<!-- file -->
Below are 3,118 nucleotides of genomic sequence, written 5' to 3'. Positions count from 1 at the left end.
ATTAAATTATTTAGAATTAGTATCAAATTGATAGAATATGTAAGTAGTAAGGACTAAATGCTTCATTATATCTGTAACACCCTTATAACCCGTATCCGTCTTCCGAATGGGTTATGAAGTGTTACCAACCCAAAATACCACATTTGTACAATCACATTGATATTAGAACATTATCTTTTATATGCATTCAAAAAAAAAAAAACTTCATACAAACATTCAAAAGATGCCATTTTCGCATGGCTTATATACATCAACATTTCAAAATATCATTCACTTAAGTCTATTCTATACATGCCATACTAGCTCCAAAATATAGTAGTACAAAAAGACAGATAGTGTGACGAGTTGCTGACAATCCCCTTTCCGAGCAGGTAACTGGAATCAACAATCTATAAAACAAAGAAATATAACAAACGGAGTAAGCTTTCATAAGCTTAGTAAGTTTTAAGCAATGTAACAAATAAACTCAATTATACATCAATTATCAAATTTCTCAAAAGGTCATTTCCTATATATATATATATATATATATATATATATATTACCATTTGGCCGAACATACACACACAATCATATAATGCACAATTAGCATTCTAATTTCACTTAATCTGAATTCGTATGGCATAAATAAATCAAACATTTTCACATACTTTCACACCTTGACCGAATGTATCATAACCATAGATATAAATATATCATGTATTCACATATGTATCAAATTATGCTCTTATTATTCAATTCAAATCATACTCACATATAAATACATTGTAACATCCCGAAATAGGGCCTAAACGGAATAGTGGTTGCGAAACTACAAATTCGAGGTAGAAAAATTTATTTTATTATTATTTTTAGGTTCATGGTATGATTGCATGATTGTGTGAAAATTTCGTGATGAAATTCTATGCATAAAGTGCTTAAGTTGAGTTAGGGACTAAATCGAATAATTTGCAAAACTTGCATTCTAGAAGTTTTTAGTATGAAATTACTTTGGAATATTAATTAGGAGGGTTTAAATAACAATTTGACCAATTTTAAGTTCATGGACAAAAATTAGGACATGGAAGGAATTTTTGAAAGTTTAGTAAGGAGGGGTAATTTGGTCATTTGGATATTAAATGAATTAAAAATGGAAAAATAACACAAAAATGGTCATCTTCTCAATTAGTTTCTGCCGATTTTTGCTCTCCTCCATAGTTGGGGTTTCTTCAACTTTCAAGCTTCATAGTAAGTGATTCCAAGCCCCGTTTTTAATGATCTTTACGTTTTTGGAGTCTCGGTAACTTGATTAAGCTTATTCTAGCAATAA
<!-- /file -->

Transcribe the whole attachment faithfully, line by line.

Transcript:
Below are 3,118 nucleotides of genomic sequence, written 5' to 3'. Positions count from 1 at the left end.
ATTAAATTATTTAGAATTAGTATCAAATTGATAGAATATGTAAGTAGTAAGGACTAAATGCTTCATTATATCTGTAACACCCTTATAACCCGTATCCGTCTTCCGAATGGGTTATGAAGTGTTACCAACCCAAAATACCACATTTGTACAATCACATTGATATTAGAACATTATCTTTTATATGCATTCAAAAAAAAAAAAACTTCATACAAACATTCAAAAGATGCCATTTTCGCATGGCTTATATACATCAACATTTCAAAATATCATTCACTTAAGTCTATTCTATACATGCCATACTAGCTCCAAAATATAGTAGTACAAAAAGACAGATAGTGTGACGAGTTGCTGACAATCCCCTTTCCGAGCAGGTAACTGGAATCAACAATCTATAAAACAAAGAAATATAACAAACGGAGTAAGCTTTCATAAGCTTAGTAAGTTTTAAGCAATGTAACAAATAAACTCAATTATACATCAATTATCAAATTTCTCAAAAGGTCATTTCCTATATATATATATATATATATATATATATATATTACCATTTGGCCGAACATACACACACAATCATATAATGCACAATTAGCATTCTAATTTCACTTAATCTGAATTCGTATGGCATAAATAAATCAAACATTTTCACATACTTTCACACCTTGACCGAATGTATCATAACCATAGATATAAATATATCATGTATTCACATATGTATCAAATTATGCTCTTATTATTCAATTCAAATCATACTCACATATAAATACATTGTAACATCCCGAAATAGGGCCTAAACGGAATAGTGGTTGCGAAACTACAAATTCGAGGTAGAAAAATTTATTTTATTATTATTTTTAGGTTCATGGTATGATTGCATGATTGTGTGAAAATTTCGTGATGAAATTCTATGCATAAAGTGCTTAAGTTGAGTTAGGGACTAAATCGAATAATTTGCAAAACTTGCATTCTAGAAGTTTTTAGTATGAAATTACTTTGGAATATTAATTAGGAGGGTTTAAATAACAATTTGACCAATTTTAAGTTCATGGACAAAAATTAGGACATGGAAGGAATTTTTGAAAGTTTAGTAAGGAGGGGTAATTTGGTCATTTGGATATTAAATGAATTAAAAATGGAAAAATAACACAAAAATGGTCATCTTCTCAATTAGTTTCTGCCGATTTTTGCTCTCCTCCATAGTTGGGGTTTCTTCAACTTTCAAGCTTCATAGTAAGTGATTCCAAGCCCCGTTTTTAATGATCTTTACGTTTTTGGAGTCTCGGTAACTTGATTAAGCTTATTCTAGCAATAA